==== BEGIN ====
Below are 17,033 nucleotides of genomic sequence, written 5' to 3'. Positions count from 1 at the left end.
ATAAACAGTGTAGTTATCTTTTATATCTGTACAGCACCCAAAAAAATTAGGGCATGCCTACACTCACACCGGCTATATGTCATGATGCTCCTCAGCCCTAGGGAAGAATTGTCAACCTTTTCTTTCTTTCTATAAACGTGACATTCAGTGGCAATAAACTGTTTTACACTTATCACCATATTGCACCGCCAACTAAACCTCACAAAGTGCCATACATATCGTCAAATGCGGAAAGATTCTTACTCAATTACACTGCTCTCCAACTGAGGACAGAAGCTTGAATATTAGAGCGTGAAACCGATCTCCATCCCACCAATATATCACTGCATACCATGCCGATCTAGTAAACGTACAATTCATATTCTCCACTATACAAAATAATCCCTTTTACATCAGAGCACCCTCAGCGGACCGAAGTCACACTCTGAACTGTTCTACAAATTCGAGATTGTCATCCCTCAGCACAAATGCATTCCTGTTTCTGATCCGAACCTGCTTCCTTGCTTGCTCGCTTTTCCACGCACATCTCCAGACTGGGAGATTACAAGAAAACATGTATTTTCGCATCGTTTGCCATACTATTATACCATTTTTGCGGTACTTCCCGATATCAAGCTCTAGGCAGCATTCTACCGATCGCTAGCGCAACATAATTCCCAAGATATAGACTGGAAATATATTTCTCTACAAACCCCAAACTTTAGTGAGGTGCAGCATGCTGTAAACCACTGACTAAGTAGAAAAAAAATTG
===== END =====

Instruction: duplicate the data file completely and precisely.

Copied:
Below are 17,033 nucleotides of genomic sequence, written 5' to 3'. Positions count from 1 at the left end.
ATAAACAGTGTAGTTATCTTTTATATCTGTACAGCACCCAAAAAAATTAGGGCATGCCTACACTCACACCGGCTATATGTCATGATGCTCCTCAGCCCTAGGGAAGAATTGTCAACCTTTTCTTTCTTTCTATAAACGTGACATTCAGTGGCAATAAACTGTTTTACACTTATCACCATATTGCACCGCCAACTAAACCTCACAAAGTGCCATACATATCGTCAAATGCGGAAAGATTCTTACTCAATTACACTGCTCTCCAACTGAGGACAGAAGCTTGAATATTAGAGCGTGAAACCGATCTCCATCCCACCAATATATCACTGCATACCATGCCGATCTAGTAAACGTACAATTCATATTCTCCACTATACAAAATAATCCCTTTTACATCAGAGCACCCTCAGCGGACCGAAGTCACACTCTGAACTGTTCTACAAATTCGAGATTGTCATCCCTCAGCACAAATGCATTCCTGTTTCTGATCCGAACCTGCTTCCTTGCTTGCTCGCTTTTCCACGCACATCTCCAGACTGGGAGATTACAAGAAAACATGTATTTTCGCATCGTTTGCCATACTATTATACCATTTTTGCGGTACTTCCCGATATCAAGCTCTAGGCAGCATTCTACCGATCGCTAGCGCAACATAATTCCCAAGATATAGACTGGAAATATATTTCTCTACAAACCCCAAACTTTAGTGAGGTGCAGCATGCTGTAAACCACTGACTAAGTAGAAAAAAAATTG